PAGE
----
A young African-American woman with black framed glasses stands to ask her question. “I am outspoken,” she says, eliciting laughter and nods from the women around her, “and my question is, should someone like me, opinionated as I am, be concerned about campus carry?”

This question, asked of me during a June 5 panel discussion at the University of Texas at Austin, reflects the latest tack of anti-campus carry activists. Unable to present factual evidence that the licensed, concealed carry of handguns makes college campuses less safe, they’ve turned to the argument that the law makes it difficult, nay impossible, for academics to debate controversial ideas. This is the latest iteration of opponents’ ever-changing strategy to combat what is commonly known as “campus carry.”

During the 2015 Texas legislative session, Everytown for Gun Safety ran a TV commercial warning Texans that the then-pending campus carry law would “force colleges to allow guns” at “frat parties.” Members of the group’s grassroots division Moms Demand Action visited the capitol and delivered pingpong balls and red plastic cups to lawmakers, along with notes asserting that guns and beer pong don’t mix.

That tactic fell apart when UT-Austin’s campus carry policy working group pointed out that the new law “does not affect fraternity or sorority houses or other private residential facilities” — the locations where almost all college parties occur.

During the fall of 2015, the group Gun Free UT testified at campus forums that campus carry has been proven to lead to an increase in sexual assaults and that — despite the fact that the new law won’t change who can own a gun or possess a gun in a car parked on campus — it will greatly increase the risk of student suicides.

Then the university’s working group issued a report stating, “We found that the evidence does not support the claim that a causal link exists between campus carry and an increased rate of sexual assault. We found no evidence that campus carry has caused an increase in suicide rates on campuses in other states.”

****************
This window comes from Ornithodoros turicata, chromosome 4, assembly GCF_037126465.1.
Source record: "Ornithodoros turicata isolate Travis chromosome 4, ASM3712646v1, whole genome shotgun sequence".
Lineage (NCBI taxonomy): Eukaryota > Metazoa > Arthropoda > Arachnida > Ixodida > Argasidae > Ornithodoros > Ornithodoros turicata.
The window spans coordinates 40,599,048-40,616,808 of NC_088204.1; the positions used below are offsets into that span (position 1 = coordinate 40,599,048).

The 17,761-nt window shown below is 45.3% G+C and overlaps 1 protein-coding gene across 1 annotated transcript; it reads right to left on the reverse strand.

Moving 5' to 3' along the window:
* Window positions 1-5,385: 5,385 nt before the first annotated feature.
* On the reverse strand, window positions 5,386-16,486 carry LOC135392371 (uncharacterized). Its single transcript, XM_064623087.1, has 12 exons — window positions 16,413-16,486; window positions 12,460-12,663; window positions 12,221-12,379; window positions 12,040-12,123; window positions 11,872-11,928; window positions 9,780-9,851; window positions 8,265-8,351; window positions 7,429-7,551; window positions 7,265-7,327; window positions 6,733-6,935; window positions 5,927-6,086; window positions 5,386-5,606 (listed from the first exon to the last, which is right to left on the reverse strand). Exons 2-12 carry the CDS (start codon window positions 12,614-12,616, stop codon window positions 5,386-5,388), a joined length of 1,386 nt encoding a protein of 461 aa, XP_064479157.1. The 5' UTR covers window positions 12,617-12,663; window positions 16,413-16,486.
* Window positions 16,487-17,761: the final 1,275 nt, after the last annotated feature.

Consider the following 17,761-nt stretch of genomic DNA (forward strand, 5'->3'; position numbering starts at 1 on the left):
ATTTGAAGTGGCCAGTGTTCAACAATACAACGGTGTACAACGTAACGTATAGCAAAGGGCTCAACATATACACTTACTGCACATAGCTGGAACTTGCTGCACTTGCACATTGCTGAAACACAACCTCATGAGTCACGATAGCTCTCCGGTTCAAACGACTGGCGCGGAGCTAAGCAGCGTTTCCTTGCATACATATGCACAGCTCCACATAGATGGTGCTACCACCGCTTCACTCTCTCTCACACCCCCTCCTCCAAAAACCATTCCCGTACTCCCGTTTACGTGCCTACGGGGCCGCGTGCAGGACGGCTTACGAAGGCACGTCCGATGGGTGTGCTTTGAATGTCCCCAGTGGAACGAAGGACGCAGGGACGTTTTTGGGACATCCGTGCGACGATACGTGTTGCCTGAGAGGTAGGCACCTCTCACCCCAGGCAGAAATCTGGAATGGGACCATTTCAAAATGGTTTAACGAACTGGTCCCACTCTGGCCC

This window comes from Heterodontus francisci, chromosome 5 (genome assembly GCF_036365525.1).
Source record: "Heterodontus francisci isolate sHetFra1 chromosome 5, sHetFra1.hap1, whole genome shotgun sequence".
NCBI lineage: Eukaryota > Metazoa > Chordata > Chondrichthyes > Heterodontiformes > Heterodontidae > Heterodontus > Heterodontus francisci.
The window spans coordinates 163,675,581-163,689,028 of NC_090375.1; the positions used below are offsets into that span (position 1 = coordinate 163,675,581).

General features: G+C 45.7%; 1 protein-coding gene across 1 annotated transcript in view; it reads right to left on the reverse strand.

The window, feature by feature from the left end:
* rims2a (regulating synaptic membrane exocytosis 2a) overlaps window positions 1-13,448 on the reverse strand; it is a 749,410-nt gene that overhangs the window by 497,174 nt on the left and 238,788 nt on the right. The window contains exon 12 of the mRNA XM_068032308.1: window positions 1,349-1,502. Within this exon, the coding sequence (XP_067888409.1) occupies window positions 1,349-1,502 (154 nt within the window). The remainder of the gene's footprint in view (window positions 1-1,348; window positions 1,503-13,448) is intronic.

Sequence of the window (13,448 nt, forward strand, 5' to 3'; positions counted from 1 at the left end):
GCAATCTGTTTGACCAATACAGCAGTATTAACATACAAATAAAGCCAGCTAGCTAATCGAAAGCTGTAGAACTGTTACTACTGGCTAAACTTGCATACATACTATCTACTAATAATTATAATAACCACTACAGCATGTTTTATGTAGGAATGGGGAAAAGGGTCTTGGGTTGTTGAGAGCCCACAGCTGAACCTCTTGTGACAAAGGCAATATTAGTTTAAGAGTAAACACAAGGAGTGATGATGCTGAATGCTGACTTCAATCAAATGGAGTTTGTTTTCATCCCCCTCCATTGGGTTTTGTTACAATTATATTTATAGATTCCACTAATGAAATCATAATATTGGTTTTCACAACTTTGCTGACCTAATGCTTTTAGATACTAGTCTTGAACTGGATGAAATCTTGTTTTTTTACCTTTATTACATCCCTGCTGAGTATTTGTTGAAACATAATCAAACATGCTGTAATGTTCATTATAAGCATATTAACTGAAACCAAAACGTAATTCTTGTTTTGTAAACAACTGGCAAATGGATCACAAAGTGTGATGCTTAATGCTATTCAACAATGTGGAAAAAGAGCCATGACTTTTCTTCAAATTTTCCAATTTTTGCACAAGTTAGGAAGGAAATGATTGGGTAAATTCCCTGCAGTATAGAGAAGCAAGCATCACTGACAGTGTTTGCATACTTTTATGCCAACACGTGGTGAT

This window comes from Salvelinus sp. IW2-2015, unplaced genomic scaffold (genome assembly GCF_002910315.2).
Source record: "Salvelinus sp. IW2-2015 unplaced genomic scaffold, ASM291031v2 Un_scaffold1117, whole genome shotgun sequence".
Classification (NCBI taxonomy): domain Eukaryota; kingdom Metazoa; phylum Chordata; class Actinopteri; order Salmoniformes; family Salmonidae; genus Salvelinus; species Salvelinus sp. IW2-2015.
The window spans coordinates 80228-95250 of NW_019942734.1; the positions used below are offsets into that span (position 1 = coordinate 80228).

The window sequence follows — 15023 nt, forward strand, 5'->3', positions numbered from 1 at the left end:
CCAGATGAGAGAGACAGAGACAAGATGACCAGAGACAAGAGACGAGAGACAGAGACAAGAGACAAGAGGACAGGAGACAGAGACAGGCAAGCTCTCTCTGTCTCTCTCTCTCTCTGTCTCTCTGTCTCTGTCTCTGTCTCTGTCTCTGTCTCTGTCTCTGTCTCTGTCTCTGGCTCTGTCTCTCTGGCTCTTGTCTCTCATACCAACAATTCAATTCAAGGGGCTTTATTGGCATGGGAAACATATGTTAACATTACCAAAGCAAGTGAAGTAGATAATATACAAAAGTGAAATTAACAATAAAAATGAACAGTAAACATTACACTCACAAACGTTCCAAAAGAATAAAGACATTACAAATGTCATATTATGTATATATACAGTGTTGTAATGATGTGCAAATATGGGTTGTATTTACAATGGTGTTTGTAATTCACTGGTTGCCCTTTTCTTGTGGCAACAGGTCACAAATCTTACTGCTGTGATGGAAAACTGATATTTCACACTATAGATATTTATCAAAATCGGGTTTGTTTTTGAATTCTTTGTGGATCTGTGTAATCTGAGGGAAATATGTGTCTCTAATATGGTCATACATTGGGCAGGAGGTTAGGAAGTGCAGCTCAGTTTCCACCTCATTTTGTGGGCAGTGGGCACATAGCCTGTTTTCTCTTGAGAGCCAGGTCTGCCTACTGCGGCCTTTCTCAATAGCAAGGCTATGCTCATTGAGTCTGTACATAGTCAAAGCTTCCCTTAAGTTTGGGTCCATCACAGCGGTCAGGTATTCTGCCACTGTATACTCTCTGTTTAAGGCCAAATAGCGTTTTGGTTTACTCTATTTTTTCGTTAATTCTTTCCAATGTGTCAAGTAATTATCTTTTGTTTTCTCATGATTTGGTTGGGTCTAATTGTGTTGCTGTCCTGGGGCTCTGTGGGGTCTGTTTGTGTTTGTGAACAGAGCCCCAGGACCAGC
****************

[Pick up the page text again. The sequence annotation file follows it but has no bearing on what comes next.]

The argument that campus carry will lead to violence is flimsy at best. More than 100 U.S. college campuses have allowed licensed concealed carry for an average of more than six years, with no reports of resulting threats, assaults, suicide attempts or fatalities. The UT-Austin working group reported, “Our examination of states that already have campus carry revealed little evidence of campus violence that can be directly linked to campus carry, and none that involves an intentional shooting.”

Opponents briefly tried arguing that campus carry is a multi-million dollar unfunded mandate on public universities, but that argument fell apart when the chancellors of the state’s university systems testified before the Texas Senate that the new law is expected to constitute a very minimal expense.

With few options left, opponents struggled to settle on a new tactic. Gun Free UT briefly tried rallying support behind the idea that campus carry is a subversive display of “white male power” intended to “push back against the Civil Rights Movement.” I put that nonsense to rest by pointing out that, as a black woman, I’m not interested in promoting white male power or pushing back against the Civil Rights Movement; I just want the means to protect myself.

After much deliberation and many missteps, opponents finally settled on a new strategy — they would claim that campus carry threatens their First Amendment right to freedom of speech and, therefore, impedes the core mission of an institution of higher education.

Despite UT-Austin’s working group report stating, “We reached out to 17 research universities in the seven campus-carry states. … Most respondents reported that campus carry had not had much direct impact on student life or academic affairs,” the argument that concealed carry threatens the very fabric of higher education was chosen as the anti-campus carry movement’s Hail Mary play.

In reality, academics already have no way of knowing if someone is carrying a gun in class. Given that Texas license to carry holders comprise less than 1 percent of undergraduates and are convicted of aggravated assault with a deadly weapon at one-seventh the rate of unlicensed Texans, legally carried guns aren’t the guns to worry about.

Just as anti-campus carry activists aren’t afraid to hold rallies in locations where concealed carry is allowed, they won’t be afraid to have debates in classrooms where it’s allowed. Concealed carry hasn’t changed the tenor of the Texas Capitol or any other location, and it won’t change Texas college campuses.